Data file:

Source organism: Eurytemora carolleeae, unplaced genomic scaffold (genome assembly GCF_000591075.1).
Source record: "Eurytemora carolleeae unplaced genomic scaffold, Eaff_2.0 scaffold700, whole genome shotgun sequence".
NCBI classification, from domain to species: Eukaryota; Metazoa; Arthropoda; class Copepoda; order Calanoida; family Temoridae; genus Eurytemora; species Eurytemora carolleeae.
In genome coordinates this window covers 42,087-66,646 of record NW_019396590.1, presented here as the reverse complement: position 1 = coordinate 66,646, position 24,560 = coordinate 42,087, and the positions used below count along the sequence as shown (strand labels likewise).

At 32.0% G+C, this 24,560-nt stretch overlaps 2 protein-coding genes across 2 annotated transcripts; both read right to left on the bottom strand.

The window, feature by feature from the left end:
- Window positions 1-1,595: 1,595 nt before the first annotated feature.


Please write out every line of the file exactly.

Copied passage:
Source organism: Eurytemora carolleeae, unplaced genomic scaffold (genome assembly GCF_000591075.1).
Source record: "Eurytemora carolleeae unplaced genomic scaffold, Eaff_2.0 scaffold700, whole genome shotgun sequence".
NCBI classification, from domain to species: Eukaryota; Metazoa; Arthropoda; class Copepoda; order Calanoida; family Temoridae; genus Eurytemora; species Eurytemora carolleeae.
In genome coordinates this window covers 42,087-66,646 of record NW_019396590.1, presented here as the reverse complement: position 1 = coordinate 66,646, position 24,560 = coordinate 42,087, and the positions used below count along the sequence as shown (strand labels likewise).

At 32.0% G+C, this 24,560-nt stretch overlaps 2 protein-coding genes across 2 annotated transcripts; both read right to left on the bottom strand.

The window, feature by feature from the left end:
- Window positions 1-1,595: 1,595 nt before the first annotated feature.